“The disadvantage of a completeness fund is that it may result in a reduction of active returns arising from misfit risk” [Schweser V3 p 158] --> don’t really get this…thought that return due to misfit risk was undesirable? So are active returns aristing from misfit risk good or bad?
Um, I would have said bad too?
Some misfit risk is OK. From Book 3 p. 161 at the top: “The decomposition of the total active performance into true and misfit components is also useful for optimization. The objective is to maximize the total active return for a given level of total active risk while allowing for an optimal amount of misfit risk. Note that misfit risk is not optimized at zero because a manager may be able to generate a level of true active return for some level of misfit risk. In other words, if you let the manager concentrate in the style he is familiar with, the manager is more likely to generate an excess return relative to his normal portfolio.” So a manager may be skilled in managing some areas NOT covered by the benchmark, and doing so would generate misfit risk. As long as the manager is not excessive in trading in areas outside the benchmark to the extent that the benchmark is no longer appropriate for *most* of the portfolio, some misfit risk is OK.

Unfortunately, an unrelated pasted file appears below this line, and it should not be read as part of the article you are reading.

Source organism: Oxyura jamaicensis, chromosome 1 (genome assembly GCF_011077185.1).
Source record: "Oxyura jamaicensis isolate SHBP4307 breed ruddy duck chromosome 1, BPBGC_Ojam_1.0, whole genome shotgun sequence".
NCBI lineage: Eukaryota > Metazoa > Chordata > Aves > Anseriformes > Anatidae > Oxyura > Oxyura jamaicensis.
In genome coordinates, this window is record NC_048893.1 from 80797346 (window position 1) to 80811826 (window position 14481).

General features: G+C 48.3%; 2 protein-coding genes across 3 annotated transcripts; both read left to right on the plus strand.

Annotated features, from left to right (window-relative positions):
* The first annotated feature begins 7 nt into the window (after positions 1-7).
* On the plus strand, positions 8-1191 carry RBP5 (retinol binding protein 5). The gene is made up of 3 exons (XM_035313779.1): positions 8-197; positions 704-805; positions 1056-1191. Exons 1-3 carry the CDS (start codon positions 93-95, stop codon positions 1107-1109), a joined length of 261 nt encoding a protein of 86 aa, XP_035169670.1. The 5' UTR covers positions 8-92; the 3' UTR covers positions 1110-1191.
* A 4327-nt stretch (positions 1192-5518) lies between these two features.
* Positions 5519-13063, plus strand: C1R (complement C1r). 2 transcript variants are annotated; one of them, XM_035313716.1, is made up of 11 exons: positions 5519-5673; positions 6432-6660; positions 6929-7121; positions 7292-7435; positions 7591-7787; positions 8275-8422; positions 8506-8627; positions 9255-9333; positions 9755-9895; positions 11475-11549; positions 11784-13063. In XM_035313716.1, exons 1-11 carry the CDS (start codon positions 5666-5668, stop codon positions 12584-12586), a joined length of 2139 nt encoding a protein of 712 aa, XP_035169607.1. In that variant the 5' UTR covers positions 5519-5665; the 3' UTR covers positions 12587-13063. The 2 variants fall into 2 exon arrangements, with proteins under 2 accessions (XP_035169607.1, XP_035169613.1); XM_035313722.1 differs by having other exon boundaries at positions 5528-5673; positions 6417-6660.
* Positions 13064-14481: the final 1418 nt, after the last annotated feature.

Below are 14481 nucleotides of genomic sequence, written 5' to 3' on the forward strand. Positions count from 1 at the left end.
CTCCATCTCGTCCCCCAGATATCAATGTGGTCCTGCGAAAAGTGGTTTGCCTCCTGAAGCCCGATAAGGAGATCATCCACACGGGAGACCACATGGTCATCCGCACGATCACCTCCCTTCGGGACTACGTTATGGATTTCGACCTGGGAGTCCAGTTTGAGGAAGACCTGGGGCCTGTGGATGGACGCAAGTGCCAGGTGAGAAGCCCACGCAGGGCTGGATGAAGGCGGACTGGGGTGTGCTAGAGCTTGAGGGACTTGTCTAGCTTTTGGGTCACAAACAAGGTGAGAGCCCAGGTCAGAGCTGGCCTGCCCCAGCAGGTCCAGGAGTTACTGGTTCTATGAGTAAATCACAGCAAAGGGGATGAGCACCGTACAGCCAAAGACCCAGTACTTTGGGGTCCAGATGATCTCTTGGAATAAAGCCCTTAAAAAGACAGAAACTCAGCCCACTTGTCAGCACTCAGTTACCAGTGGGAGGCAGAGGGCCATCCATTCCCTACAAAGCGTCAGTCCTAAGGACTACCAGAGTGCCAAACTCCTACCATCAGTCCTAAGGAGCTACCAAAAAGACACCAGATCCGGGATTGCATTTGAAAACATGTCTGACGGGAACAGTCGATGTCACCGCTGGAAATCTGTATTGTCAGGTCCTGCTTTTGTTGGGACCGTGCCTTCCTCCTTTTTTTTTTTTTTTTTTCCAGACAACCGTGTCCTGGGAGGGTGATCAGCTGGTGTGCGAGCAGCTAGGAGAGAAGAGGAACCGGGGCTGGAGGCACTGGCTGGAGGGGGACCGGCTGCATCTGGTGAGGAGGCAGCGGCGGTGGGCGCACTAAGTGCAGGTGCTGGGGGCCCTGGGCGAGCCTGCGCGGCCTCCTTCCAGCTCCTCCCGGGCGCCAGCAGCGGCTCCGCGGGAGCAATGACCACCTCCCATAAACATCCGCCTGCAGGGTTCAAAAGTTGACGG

It doesn’t matter if a cat is black or white, so long as it catches mice. a positive active return is good, not matter is from misfit or pure active management.
ok …makes a bit more sense now. Ideally you would like all your active return to be true active return. But that aside, lowering active return (regardless of its source) would be a bad thing. Thanks guys.
think of it in terms of risk-adjusted return: mgr’s skilled in certain areas, therefore they should be able to (1) earn active return (portfolio return - normal benchmark return), in an amount sufficient to compensate for (2) additional misfit risk (normal benchmark risk - investor’s benchmark) … i.e. you must grow (2) as a condition for growing (1) “Misfit” implies bad, that’s why it’s confusing I think